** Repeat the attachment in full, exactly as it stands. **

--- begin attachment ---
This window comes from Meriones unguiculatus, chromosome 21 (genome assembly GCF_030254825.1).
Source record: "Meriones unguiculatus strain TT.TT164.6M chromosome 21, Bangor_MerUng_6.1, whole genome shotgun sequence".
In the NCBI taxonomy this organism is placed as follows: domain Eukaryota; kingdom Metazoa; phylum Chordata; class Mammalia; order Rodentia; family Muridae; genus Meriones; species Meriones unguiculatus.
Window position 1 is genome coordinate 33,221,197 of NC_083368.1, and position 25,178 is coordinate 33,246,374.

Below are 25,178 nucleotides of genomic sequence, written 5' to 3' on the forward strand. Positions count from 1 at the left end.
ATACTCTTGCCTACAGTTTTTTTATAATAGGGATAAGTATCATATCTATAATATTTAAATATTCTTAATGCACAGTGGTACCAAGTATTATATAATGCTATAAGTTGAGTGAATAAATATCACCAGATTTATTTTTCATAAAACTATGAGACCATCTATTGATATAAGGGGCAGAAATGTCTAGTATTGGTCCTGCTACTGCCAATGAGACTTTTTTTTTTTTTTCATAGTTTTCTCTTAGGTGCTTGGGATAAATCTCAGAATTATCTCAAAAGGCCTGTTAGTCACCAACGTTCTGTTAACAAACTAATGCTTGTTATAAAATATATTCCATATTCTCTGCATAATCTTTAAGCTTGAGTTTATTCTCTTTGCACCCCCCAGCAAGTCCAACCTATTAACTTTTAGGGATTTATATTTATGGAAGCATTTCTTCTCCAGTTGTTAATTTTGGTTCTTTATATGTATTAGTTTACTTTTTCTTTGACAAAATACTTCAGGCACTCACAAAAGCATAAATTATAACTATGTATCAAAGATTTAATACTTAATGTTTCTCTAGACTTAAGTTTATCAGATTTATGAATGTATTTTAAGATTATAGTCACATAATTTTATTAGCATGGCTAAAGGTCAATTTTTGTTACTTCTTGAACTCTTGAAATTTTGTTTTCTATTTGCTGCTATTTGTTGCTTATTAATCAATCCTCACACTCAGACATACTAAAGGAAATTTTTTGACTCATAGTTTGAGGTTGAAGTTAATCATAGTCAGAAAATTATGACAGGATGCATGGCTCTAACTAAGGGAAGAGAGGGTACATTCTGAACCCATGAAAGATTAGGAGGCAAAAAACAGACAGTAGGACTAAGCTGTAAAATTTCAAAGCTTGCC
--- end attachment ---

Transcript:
This window comes from Meriones unguiculatus, chromosome 21 (genome assembly GCF_030254825.1).
Source record: "Meriones unguiculatus strain TT.TT164.6M chromosome 21, Bangor_MerUng_6.1, whole genome shotgun sequence".
In the NCBI taxonomy this organism is placed as follows: domain Eukaryota; kingdom Metazoa; phylum Chordata; class Mammalia; order Rodentia; family Muridae; genus Meriones; species Meriones unguiculatus.
Window position 1 is genome coordinate 33,221,197 of NC_083368.1, and position 25,178 is coordinate 33,246,374.

Below are 25,178 nucleotides of genomic sequence, written 5' to 3' on the forward strand. Positions count from 1 at the left end.
ATACTCTTGCCTACAGTTTTTTTATAATAGGGATAAGTATCATATCTATAATATTTAAATATTCTTAATGCACAGTGGTACCAAGTATTATATAATGCTATAAGTTGAGTGAATAAATATCACCAGATTTATTTTTCATAAAACTATGAGACCATCTATTGATATAAGGGGCAGAAATGTCTAGTATTGGTCCTGCTACTGCCAATGAGACTTTTTTTTTTTTTTCATAGTTTTCTCTTAGGTGCTTGGGATAAATCTCAGAATTATCTCAAAAGGCCTGTTAGTCACCAACGTTCTGTTAACAAACTAATGCTTGTTATAAAATATATTCCATATTCTCTGCATAATCTTTAAGCTTGAGTTTATTCTCTTTGCACCCCCCAGCAAGTCCAACCTATTAACTTTTAGGGATTTATATTTATGGAAGCATTTCTTCTCCAGTTGTTAATTTTGGTTCTTTATATGTATTAGTTTACTTTTTCTTTGACAAAATACTTCAGGCACTCACAAAAGCATAAATTATAACTATGTATCAAAGATTTAATACTTAATGTTTCTCTAGACTTAAGTTTATCAGATTTATGAATGTATTTTAAGATTATAGTCACATAATTTTATTAGCATGGCTAAAGGTCAATTTTTGTTACTTCTTGAACTCTTGAAATTTTGTTTTCTATTTGCTGCTATTTGTTGCTTATTAATCAATCCTCACACTCAGACATACTAAAGGAAATTTTTTGACTCATAGTTTGAGGTTGAAGTTAATCATAGTCAGAAAATTATGACAGGATGCATGGCTCTAACTAAGGGAAGAGAGGGTACATTCTGAACCCATGAAAGATTAGGAGGCAAAAAACAGACAGTAGGACTAAGCTGTAAAATTTCAAAGCTTGCC